One of the reasons we picked the cruise line we did was because we got to spend two full days in St. Petersburg. We checked out the cruise line's shore excursions and realized for almost the same amount of money we could hire our own excursion company and go at our own pace with our own car and just our own family and guide (and driver). Wahoo! So we hired http://dancing-bear-tours.com/ and they were phenemonal. Seriously, wonderful. Our guide, Linda, was (frankly) more than we could have asked for as she majored in art history and just loves St. Petersburg. I felt a little bad as we couldn't absorb a lot of the incredible art and history we were experiencing (mostly because of our two little ones and their needs) but she was amazingly patient and knowledgeable. I have tried to limit the picture of this beautiful and historic city, but it's very hard--you'll just have to go experience it for yourselves. (Hire Linda--she'll give you a great tour!)
By far the most amazing site was the Church on the Spilled Blood. It's called this because Emperor Alexander II was mortally wounded by a terrorist bomb (or bomb-buh as Linda would say) in 1881. It was used as vegetable and fruit storage site during the communist era but after 25 years of painstaking restoration, it's open again to the public and fully restored to its original grandeur. Grand doesn't do it justice!
There are over 7,000 meters of mosaics inside. ALL the art you see is constructed out of mosaics. This is one of Kate's favorite shots:
The entire church (which is no longer a functioning church) is covered in mosaic storys from the Bible.
Here is the site where the bomb-buh went off and the emperor was wounded. The original street cobbles are behind the pink marble.
We also visited Peterhof, one of Peter the Great's palaces in St. Petersburg. You can just see the yellow outside of the building in the background. These fountains are famous for rivaling Versailles--in fact, when Peter visited Versailles, he wanted HIS fountains to look like the French's--so he had the same architect come and build his fountains. They still use the original plumbing he had installed in the 17th century to run the fountains.
This is another aspect of the "Grand Cascade" fountains. What I found fascinating was when the Germans broke through the Russian lines in WW II and were coming to occupy Peterhof, the Russians buried these marble statues on the grounds...right under their plinths. The Germans never even knew they were there, and after the war, the Russians dug them back up and put them back just as they were.
Peter's modest "cottage" that he called "Mon Plaisir" where he could escape from the city. (We took a hydrofoil to get here.) This was also a favorite spot of Peter's granddaughter, Catherine the Great.
During our canal tour of the city, we viewed the Peter and Paul Fortress, which sits in the middle of the Nevsky, the large river running through Petersburg. We went inside on our second day and it's here that all the tsars are buried--from Peter the Great all the way up to Tsar Nicholas and his family, who were killed just after the Communist Revolution in the early 20th century. (This includes Anastasia and her brothers and sisters.)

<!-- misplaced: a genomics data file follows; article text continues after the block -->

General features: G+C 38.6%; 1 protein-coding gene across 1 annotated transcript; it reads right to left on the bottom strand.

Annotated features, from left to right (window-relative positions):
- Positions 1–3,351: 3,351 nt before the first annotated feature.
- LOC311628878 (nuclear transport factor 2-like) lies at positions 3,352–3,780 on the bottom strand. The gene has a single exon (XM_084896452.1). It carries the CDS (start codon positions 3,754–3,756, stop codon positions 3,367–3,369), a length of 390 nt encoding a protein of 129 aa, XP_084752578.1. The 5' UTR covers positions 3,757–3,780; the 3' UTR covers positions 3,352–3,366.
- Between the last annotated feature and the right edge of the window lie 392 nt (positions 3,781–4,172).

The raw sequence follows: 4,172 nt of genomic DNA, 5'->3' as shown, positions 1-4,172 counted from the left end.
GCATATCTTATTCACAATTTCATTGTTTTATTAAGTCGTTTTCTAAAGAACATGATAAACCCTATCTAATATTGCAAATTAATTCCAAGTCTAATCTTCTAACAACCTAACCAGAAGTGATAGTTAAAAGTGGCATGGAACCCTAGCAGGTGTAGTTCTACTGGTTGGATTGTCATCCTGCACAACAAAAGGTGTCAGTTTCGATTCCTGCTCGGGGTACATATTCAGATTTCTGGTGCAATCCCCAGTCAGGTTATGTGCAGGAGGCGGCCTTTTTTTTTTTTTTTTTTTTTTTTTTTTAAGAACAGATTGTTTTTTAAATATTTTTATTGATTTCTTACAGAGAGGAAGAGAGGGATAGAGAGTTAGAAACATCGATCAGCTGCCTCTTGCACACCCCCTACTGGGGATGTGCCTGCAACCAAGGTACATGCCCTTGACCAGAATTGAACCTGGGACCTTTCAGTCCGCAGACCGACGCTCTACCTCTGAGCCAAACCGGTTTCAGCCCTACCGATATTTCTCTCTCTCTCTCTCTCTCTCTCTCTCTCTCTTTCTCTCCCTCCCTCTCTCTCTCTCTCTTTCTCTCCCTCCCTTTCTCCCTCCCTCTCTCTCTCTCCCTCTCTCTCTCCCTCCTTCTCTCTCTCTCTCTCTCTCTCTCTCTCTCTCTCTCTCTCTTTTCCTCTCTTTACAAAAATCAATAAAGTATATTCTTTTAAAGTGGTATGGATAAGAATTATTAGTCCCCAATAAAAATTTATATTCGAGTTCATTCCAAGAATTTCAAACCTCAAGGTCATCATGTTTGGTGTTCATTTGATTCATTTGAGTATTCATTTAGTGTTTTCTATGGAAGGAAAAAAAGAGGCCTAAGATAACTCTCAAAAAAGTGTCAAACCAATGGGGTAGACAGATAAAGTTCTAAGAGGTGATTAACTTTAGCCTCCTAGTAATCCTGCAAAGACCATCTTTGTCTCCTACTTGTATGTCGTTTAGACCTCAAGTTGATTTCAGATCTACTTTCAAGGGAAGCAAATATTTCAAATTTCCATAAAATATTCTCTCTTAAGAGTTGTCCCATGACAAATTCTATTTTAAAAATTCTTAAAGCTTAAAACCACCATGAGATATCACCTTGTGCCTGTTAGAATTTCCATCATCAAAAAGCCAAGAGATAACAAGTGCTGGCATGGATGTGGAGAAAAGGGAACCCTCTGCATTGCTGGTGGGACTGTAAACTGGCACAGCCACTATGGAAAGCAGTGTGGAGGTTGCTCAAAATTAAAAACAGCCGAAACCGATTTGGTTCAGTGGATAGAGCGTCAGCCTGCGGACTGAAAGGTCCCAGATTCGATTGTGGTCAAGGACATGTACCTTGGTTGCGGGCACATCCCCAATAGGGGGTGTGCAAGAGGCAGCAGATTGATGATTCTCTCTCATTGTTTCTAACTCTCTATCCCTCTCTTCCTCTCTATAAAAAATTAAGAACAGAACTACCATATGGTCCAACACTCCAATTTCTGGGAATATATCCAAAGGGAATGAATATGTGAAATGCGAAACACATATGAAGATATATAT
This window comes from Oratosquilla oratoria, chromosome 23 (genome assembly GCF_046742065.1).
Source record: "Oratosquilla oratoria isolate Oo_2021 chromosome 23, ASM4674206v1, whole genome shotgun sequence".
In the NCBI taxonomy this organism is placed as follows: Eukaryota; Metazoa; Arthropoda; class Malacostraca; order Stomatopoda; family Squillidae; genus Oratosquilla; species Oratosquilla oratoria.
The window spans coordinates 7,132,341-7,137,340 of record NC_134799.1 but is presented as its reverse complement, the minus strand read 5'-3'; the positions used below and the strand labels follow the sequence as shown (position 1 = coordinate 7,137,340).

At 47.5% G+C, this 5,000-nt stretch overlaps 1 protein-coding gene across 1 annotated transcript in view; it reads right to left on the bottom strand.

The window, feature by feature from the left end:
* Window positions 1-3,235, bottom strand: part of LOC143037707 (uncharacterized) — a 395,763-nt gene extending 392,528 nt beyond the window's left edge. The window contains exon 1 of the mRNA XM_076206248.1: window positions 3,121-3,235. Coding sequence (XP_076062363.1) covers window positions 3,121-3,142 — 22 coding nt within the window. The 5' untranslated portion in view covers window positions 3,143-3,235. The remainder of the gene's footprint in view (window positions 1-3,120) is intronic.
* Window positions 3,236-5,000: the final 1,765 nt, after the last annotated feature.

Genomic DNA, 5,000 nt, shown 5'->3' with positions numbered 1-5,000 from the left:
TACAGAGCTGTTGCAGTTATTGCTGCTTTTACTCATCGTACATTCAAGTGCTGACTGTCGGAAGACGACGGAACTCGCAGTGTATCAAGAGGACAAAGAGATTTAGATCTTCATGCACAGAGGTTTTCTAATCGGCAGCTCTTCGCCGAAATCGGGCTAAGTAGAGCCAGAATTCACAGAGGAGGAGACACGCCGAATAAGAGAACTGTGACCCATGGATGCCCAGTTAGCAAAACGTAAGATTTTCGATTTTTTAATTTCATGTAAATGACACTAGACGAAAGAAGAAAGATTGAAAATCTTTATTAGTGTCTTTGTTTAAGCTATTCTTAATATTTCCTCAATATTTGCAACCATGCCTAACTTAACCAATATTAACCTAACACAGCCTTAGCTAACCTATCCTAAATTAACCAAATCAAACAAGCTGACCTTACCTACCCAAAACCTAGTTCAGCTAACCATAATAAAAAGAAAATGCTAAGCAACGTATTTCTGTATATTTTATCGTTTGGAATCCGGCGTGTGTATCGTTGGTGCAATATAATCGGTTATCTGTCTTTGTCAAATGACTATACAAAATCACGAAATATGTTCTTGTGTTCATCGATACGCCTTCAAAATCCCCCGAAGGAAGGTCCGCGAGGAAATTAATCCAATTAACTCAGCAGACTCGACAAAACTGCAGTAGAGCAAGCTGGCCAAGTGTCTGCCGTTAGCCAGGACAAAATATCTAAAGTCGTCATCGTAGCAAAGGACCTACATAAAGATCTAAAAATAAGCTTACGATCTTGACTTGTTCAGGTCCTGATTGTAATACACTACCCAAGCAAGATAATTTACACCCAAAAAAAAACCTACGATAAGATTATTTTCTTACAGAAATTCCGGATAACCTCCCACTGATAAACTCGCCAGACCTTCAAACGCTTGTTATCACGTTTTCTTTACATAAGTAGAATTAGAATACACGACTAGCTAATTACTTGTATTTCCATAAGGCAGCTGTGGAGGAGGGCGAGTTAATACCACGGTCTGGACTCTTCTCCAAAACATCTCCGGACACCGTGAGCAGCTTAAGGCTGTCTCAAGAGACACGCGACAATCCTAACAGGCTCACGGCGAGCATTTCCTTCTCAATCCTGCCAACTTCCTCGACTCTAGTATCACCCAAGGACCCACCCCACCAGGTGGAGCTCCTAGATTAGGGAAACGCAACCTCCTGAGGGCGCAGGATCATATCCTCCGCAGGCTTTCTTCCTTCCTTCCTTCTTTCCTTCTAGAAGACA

St. Isaacs is the largest cathedral in the city. It can seat 10,000 people! It has the largest dome in Europe and is covered in gold. Needless to say, one can see this amazing church from almost anywhere in the city. We didn't get to go inside, but the grandeur is still as impressive. This dome actually influenced the design of the capitol dome in Washington, DC.
We also spent a bit of time in the Hermitage, the largest art museum in the world. It's something like 34 acres of buildings with over 3 million pieces of art. It is housed in the Winter Palace (right in St. Petersburg) but has since spilled out on to several other buildings. Here is one view of the outside:
And a few shots from the inside. This room was jam-packed as it houses two of Michaeangelo's works. (in the wooden frames) Unfortunately, our 3 and 4 year olds weren't too impressed with such grandeur, so we only spent an hour and a half here (Linda was SUCH a good sport despite how quickly we had to go through!) it was almost a crime to "run" through the parts we did, but we certainly saw enough to get a feel for the amazing splendor of the place.
This is the symbol for Catherine the Great. We visited her palace at Pushkin (see the family pic above) which is built exactly like Peterhof (only painted blue). Catherine the Great is a favorite with our family because of her great name. :) Of course, in Russian, her name is Ekaterina, thus the E instead of a C. She was Catherine II, after her grandmother, the wife of Peter the Great, Catherine I. (Who, interestingly enough, started off her "career" in Russia as booty taken when Russia conquered Lithuania. She eventually became the king's mistress and then later, his second wife.)
We had an incredible lunch at a local place (that I could NOT pronounce) and it was almost divine. It was basically a much-improved calzone with either savory or sweet fillings. I think we ordered three and there wasn't a crumb to spare.
Almost every building on the Nevsky (the river we toured) has a history attached to it, and our guide knew it all! We got to attend a traditional Russian orthodox service in St. Nicholas cathedral, braved the Nevsky Prospect (the "main" street running through the city, like Broadway in NY) jumped in and out of our car to take pictures and see wonderful sculptures, visited an indoor market, rode on the subway, and felt like we only touched the surface of the beautiful city that is St. Petersburg.